Thebiggest concern that exists is the mistaken impression that yields areautomatically capped for purposes of the APH database, regardless of the factthat the producer has verifiable evidence that a higher yield was produced.

      PlainsCotton Growers has discussed this issue with USDA Risk Management officials todetermine exactly what procedures come into play when reported yields aregreater than what is considered normal by virtue of past production in an area.

      Themain purpose of the yield verification procedures used by RMA is to identifyand correct data entry errors, and to identify potential instances of fraud.

      RMApersonnel have been following the progress of the crop and have a goodunderstanding of the yield levels that will be added to the APH database in2004.

      PCGwas pleased to note that the agency is also willing to look at modificationswithin the data acceptance system to accommodate the higher yields. Thesechanges, once enacted, will also keep the additional workload associated withverifying flagged yields to a reasonable level that assures accuracy andprevents abuse. Insurance companies are responsible for verifying the yieldinformation reported by producers.

      Undernormal circumstances yields are automatically flagged for company follow-up andverification when they exceed two times the amount of the T-yield in the countyin which the crop was produced. When this situation occurs the company is askedto verify the yield is correct and entered into the system correctly.

      Shoulda reported yield exceed four times the County T-yield the file is also flaggedfor verification by the company with the additional requirement that thefindings be reported to RMA for final approval before being included in thedatabase.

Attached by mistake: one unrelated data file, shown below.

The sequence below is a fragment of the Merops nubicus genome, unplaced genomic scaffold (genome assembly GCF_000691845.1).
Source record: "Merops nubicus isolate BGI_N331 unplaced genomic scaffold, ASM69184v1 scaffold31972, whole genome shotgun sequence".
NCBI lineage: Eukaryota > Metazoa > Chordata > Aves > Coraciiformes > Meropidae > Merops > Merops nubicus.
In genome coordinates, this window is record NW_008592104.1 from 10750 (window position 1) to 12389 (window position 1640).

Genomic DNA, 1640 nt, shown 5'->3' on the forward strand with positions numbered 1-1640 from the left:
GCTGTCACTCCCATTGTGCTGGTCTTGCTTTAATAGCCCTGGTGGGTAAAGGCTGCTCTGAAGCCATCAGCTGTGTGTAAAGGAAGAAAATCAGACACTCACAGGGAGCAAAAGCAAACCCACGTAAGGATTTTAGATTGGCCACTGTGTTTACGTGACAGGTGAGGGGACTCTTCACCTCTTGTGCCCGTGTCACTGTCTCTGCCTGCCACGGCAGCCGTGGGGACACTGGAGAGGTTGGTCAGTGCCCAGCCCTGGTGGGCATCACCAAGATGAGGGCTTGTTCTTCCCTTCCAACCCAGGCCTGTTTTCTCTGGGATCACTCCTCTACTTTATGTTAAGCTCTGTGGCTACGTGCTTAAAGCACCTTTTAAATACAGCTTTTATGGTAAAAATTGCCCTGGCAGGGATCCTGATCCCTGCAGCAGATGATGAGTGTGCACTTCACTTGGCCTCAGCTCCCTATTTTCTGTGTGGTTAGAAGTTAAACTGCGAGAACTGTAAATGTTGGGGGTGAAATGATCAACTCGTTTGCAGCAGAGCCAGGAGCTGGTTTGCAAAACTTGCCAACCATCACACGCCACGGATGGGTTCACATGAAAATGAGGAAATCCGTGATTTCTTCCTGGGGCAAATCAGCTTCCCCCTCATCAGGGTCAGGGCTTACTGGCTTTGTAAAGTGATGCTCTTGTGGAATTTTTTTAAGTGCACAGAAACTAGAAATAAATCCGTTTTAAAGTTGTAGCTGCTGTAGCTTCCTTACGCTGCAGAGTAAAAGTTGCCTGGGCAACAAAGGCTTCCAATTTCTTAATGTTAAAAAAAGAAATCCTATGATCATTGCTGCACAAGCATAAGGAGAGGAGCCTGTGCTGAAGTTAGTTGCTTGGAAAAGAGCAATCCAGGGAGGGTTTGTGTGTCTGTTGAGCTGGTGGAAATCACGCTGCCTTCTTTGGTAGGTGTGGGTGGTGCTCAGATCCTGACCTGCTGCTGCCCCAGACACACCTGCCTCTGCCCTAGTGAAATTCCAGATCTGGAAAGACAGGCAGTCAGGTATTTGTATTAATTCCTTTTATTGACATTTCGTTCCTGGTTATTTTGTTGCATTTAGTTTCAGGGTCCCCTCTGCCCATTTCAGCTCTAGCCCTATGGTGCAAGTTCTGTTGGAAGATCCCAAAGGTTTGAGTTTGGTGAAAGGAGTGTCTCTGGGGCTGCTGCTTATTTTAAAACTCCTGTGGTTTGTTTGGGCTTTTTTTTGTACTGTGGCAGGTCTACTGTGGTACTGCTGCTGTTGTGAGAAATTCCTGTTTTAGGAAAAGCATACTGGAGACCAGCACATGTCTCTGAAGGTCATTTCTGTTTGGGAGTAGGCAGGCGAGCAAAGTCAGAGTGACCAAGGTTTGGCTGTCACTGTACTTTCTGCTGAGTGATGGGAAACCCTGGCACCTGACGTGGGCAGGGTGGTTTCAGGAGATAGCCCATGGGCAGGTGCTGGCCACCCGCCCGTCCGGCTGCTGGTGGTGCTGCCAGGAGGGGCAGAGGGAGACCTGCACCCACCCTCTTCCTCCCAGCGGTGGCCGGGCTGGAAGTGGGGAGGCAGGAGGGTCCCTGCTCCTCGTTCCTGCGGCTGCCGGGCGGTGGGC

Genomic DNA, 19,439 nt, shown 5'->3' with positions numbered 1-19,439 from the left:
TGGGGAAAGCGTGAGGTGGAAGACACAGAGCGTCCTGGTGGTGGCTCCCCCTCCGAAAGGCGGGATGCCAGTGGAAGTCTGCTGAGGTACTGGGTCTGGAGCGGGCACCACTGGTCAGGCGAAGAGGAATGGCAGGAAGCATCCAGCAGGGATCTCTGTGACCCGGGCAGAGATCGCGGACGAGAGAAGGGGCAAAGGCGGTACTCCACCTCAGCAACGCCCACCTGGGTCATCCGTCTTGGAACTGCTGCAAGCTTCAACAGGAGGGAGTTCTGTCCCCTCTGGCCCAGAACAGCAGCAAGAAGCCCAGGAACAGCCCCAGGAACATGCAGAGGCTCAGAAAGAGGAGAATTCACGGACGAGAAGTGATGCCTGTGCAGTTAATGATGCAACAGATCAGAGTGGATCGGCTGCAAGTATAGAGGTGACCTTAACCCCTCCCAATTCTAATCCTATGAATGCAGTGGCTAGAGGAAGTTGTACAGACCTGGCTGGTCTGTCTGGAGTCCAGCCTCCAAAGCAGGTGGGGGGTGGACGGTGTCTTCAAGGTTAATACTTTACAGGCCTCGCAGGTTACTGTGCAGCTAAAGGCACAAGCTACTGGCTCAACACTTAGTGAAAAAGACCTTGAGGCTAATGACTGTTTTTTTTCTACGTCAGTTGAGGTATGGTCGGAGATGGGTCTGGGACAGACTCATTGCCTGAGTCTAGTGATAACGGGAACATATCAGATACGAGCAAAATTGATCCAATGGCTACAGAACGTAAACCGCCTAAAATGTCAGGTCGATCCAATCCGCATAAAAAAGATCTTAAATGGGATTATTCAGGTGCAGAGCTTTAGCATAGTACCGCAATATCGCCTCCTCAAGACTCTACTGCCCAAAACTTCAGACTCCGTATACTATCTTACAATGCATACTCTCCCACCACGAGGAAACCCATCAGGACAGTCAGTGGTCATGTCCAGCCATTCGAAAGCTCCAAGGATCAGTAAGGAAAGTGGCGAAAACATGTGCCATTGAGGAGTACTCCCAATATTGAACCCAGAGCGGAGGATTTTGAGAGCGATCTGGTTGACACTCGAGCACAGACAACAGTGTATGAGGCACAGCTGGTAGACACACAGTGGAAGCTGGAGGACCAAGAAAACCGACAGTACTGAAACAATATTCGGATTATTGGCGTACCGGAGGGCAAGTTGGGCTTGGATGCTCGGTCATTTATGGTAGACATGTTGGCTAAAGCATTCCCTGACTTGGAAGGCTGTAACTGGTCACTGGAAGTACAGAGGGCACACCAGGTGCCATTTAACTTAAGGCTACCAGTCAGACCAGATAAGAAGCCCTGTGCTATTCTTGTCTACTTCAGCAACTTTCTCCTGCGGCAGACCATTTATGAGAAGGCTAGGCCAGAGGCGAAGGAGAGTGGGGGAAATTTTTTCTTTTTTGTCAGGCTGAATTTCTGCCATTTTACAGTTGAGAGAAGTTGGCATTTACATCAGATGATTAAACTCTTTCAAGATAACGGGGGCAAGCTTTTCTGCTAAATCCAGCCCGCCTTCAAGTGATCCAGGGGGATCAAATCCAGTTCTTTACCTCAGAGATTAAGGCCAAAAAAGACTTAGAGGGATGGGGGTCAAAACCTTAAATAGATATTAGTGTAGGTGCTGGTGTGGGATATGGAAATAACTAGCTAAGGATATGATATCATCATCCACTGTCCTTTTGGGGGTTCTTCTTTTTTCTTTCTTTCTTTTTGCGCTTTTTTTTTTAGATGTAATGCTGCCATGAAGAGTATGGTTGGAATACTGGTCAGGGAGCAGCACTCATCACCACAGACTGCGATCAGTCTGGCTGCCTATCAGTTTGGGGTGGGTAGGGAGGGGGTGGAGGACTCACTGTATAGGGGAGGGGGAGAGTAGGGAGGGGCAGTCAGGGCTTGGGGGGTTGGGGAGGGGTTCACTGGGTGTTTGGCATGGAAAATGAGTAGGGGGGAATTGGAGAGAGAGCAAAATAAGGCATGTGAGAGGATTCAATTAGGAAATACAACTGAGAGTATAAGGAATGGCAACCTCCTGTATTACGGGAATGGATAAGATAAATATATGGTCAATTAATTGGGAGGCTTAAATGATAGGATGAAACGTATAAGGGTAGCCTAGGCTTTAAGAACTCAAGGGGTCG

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      Withthe additional yield prospects that exist on the High Plains RMA is evaluatinghow much these two trigger levels will need to be increased to better reflectthe average production values that will be seen in 2004 but still provideadequate follow-up on yields that exceed the higher parameters.

      Tokeep the verification process from becoming a bigger headache than it needs tobe producers and insurance providers are encouraged to head off potentialproblems by keeping production and yield evidence up to date.

      It ispossible that some 2004 non-irrigated production could be 6-8 times the CountyT-yield and require some level of verification by the company.

      Thegood news is that once they are verified they will go into the APH database“as-is” regardless of how much they exceed the County T-yield.

Weather Patterns Creating“What-if” Questions

      Whenanother wave of cold wet weather descended on the High Plains this week, andjust a week after a good portion of the area received its’ first significantsnowfall and freeze, producers are becoming increasingly aware of the calendar.

      Whatthey are most concerned about is the fact that its almost the middle ofNovember and less than 20 percent of the area’s three-plus million acres ofharvestable cotton has been stripped, and run through the gin.

      As itstands now there is a good chance that harvest activity could stretch into thenew year, even with favorable weather from today forward.

      Thatmeans that the normal end of the crop insurance period on January 31 couldarrive with many producers either still having cotton in the field or, evenmore likely, cotton sitting in a module on the turn-row waiting to be hauled tothe gin for processing.

      In aneffort to keep these dire scenarios from adversely impacting a producer’sinsurance coverage, PCG has encouraged the Risk Management Agency to remainflexible and consider the possibility that an extension to the insurance periodmight be necessary.